Deletion of the OPHN1 gene detected by aCGH

JOURNAL OF INTELLECTUAL DISABILITY RESEARCH, Issue 3 2008
I. Madrigal
Abstract Background The oligophrenin 1 gene (OPHN1) is an Rho-GTPase-activating protein involved in the regulation of the G-protein cycle required for dendritic spine morphogenesis. Mutations in this gene are implicated in X-linked mental retardation (XLMR). Methods We report a deletion spanning exons 21 and 22 of the OPHN1 gene identified by a tiling path X-chromosome array comparative genomic hybridization (CGH) and multiplex ligation-dependent probe amplification, confirmed by polymerase chain reaction (PCR), in a family with four males with intellectual disabilities. Results Patients harbouring mutations in this gene share the same clinical manifestations reinforcing the idea of a syndromic XLMR. The most important neurological findings are cerebellar hypoplasia and ventriculomegaly. Conclusions We recommend screening of the OPHN1 gene in male patients with XLMR and cerebellar anomalies. This case highlights the value of high-resolution techniques as Multiplex Ligation Probe Amplification (MLPA) and CGH array for a better characterization of copy number changes and suggests that MLPA technology may be very useful for an initial screening of small deletions and duplications in XLMR patients. [source]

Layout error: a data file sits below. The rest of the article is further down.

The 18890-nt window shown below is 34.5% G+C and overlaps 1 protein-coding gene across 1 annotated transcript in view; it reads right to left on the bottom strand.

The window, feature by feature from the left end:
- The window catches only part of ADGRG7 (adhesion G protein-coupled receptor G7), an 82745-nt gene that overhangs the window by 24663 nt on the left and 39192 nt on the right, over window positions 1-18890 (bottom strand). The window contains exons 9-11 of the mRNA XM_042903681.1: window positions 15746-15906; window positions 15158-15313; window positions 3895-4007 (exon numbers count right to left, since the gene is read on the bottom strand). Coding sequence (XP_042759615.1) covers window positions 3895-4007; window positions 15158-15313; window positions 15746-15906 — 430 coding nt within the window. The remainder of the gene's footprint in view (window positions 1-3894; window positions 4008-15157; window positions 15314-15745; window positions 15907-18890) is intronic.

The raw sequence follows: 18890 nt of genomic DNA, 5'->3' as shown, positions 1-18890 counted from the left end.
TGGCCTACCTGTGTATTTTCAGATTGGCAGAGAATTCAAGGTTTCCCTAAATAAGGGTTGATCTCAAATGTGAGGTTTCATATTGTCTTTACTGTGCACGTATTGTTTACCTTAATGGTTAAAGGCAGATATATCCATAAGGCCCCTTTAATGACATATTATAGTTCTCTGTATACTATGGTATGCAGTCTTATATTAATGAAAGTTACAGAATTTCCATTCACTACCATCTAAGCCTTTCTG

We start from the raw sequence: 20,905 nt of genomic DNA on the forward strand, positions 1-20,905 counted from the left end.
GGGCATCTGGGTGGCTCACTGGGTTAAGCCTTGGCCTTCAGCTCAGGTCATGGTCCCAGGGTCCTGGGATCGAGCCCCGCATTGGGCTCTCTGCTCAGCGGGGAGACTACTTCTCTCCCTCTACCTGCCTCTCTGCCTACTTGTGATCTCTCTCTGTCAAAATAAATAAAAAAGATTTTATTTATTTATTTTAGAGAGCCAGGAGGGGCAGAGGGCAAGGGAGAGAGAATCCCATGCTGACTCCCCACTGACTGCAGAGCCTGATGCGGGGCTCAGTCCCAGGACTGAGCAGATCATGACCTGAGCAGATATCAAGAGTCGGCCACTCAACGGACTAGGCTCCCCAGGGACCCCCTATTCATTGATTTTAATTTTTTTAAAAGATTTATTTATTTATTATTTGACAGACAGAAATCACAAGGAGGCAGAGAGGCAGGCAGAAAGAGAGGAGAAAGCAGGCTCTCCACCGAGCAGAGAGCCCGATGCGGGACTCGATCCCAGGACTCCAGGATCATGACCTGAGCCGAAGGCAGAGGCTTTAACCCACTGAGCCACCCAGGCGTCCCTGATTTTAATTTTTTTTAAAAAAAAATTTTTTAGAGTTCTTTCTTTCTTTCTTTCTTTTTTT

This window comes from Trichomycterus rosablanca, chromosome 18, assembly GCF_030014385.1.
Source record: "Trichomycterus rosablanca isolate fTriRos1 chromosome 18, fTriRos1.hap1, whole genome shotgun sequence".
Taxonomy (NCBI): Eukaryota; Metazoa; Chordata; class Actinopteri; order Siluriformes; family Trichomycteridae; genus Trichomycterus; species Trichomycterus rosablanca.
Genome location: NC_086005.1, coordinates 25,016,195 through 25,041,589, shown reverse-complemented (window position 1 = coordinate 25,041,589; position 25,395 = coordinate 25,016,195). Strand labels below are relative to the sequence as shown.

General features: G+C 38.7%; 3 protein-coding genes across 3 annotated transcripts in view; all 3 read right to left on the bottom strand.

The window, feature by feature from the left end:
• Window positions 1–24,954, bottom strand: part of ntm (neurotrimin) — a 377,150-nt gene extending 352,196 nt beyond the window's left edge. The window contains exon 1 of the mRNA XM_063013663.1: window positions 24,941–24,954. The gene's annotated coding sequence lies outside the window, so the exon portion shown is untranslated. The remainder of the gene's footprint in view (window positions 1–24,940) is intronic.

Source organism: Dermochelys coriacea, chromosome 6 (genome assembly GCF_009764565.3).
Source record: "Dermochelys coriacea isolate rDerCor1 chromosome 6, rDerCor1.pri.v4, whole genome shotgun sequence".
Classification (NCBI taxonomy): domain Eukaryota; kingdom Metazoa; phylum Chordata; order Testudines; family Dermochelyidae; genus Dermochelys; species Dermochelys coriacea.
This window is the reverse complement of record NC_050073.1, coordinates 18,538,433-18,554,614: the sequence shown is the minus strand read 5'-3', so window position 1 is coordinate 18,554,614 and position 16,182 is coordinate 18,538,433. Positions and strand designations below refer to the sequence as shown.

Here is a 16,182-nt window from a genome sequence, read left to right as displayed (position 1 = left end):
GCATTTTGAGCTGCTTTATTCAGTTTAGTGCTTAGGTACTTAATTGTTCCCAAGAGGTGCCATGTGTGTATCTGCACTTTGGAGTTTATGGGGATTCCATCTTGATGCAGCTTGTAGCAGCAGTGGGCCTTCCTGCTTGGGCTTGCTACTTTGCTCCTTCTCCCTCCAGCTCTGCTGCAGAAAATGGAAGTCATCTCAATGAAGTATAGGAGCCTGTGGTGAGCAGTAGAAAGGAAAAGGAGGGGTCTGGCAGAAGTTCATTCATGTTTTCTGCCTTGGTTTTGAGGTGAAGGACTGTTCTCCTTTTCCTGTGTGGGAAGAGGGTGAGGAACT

Oligophrenin-1, a Rho GTPase-activating protein (RhoGAP) involved in X-linked mental retardation, is expressed in the enteric nervous system

THE ANATOMICAL RECORD : ADVANCES IN INTEGRATIVE ANATOMY AND EVOLUTIONARY BIOLOGY, Issue 2 2003
Junhua Xiao
Abstract Oligophrenin-1 is a RhoGTPase-activating protein (RhoGAP) that is involved in the regulation of shape changes in dendritic spines, and outgrowth of axons and dendrites in the brain. These changes in neuronal morphology are central to the mechanisms of plasticity, learning, and memory. Although the enteric nervous system also exhibits long-term changes in neuronal function, the expression and involvement of oligophrenin-1 has not previously been investigated. We show by RT-PCR analysis that oligophrenin-1 mRNA is expressed in the myenteric plexus (MP) of the guinea pig ileum. Sequencing of RT-PCR products showed that guinea pig oligophrenin-1 mRNA is 98% and 87% homologous to human and mouse oligophrenin-1, respectively, except that a 42 bp sequence is absent from the guinea pig mRNA. This 42 bp sequence codes for a sequence of 14 amino acids located near the carboxy-terminal end of the RhoGAP domain in the human sequence. An antibody that recognizes human oligophrenin-1 identified a 91 kDa protein band in rat and mouse brain lysates and in guinea pig sciatic nerve, and a 36 kDa protein band in both purified enteric ganglion cell and brain lysate from guinea pig. Oligophrenin-1 is localized specifically to neurons and varicose axons in the MPs and submucosal plexuses (SMPs) of the guinea pig and rat, but is not detectable in glial cells, smooth muscle, or other cell types. These findings indicate that oligophrenin-1 is expressed in the enteric nervous system, where it may regulate morphological changes in axons and dendrites, and thus modulate neuronal connectivity. Anat Rec Part A 273A:671,676, 2003. 2003 Wiley-Liss, Inc. [source]